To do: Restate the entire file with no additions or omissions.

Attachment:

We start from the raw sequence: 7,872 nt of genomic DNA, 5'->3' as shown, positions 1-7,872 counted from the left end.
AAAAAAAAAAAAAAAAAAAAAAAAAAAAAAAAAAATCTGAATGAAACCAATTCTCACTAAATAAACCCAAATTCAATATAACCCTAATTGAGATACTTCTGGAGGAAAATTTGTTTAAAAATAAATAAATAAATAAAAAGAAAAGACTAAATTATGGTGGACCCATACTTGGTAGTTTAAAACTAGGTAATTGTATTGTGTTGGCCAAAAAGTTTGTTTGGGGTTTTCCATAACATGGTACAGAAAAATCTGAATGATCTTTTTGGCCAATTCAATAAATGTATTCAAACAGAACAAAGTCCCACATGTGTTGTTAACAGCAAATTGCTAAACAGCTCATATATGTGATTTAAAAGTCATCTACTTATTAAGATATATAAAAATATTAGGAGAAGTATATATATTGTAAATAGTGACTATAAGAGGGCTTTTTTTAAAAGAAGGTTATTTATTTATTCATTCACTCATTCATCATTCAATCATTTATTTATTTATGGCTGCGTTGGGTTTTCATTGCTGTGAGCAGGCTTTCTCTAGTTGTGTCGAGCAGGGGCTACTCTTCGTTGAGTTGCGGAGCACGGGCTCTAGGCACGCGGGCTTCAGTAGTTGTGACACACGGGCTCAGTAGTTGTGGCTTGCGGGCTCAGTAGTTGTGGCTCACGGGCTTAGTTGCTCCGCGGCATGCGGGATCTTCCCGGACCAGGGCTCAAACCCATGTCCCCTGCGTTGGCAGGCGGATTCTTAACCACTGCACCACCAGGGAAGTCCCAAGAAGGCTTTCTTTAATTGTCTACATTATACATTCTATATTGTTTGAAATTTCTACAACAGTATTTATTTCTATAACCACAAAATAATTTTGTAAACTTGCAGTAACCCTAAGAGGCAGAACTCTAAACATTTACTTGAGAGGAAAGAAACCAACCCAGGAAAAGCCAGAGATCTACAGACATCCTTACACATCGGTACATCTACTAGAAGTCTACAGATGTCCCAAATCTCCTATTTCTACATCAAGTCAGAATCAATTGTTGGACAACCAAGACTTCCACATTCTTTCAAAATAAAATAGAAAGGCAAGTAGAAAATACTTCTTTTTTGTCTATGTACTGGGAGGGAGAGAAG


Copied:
We start from the raw sequence: 7,872 nt of genomic DNA, 5'->3' as shown, positions 1-7,872 counted from the left end.
AAAAAAAAAAAAAAAAAAAAAAAAAAAAAAAAAAATCTGAATGAAACCAATTCTCACTAAATAAACCCAAATTCAATATAACCCTAATTGAGATACTTCTGGAGGAAAATTTGTTTAAAAATAAATAAATAAATAAAAAGAAAAGACTAAATTATGGTGGACCCATACTTGGTAGTTTAAAACTAGGTAATTGTATTGTGTTGGCCAAAAAGTTTGTTTGGGGTTTTCCATAACATGGTACAGAAAAATCTGAATGATCTTTTTGGCCAATTCAATAAATGTATTCAAACAGAACAAAGTCCCACATGTGTTGTTAACAGCAAATTGCTAAACAGCTCATATATGTGATTTAAAAGTCATCTACTTATTAAGATATATAAAAATATTAGGAGAAGTATATATATTGTAAATAGTGACTATAAGAGGGCTTTTTTTAAAAGAAGGTTATTTATTTATTCATTCACTCATTCATCATTCAATCATTTATTTATTTATGGCTGCGTTGGGTTTTCATTGCTGTGAGCAGGCTTTCTCTAGTTGTGTCGAGCAGGGGCTACTCTTCGTTGAGTTGCGGAGCACGGGCTCTAGGCACGCGGGCTTCAGTAGTTGTGACACACGGGCTCAGTAGTTGTGGCTTGCGGGCTCAGTAGTTGTGGCTCACGGGCTTAGTTGCTCCGCGGCATGCGGGATCTTCCCGGACCAGGGCTCAAACCCATGTCCCCTGCGTTGGCAGGCGGATTCTTAACCACTGCACCACCAGGGAAGTCCCAAGAAGGCTTTCTTTAATTGTCTACATTATACATTCTATATTGTTTGAAATTTCTACAACAGTATTTATTTCTATAACCACAAAATAATTTTGTAAACTTGCAGTAACCCTAAGAGGCAGAACTCTAAACATTTACTTGAGAGGAAAGAAACCAACCCAGGAAAAGCCAGAGATCTACAGACATCCTTACACATCGGTACATCTACTAGAAGTCTACAGATGTCCCAAATCTCCTATTTCTACATCAAGTCAGAATCAATTGTTGGACAACCAAGACTTCCACATTCTTTCAAAATAAAATAGAAAGGCAAGTAGAAAATACTTCTTTTTTGTCTATGTACTGGGAGGGAGAGAAG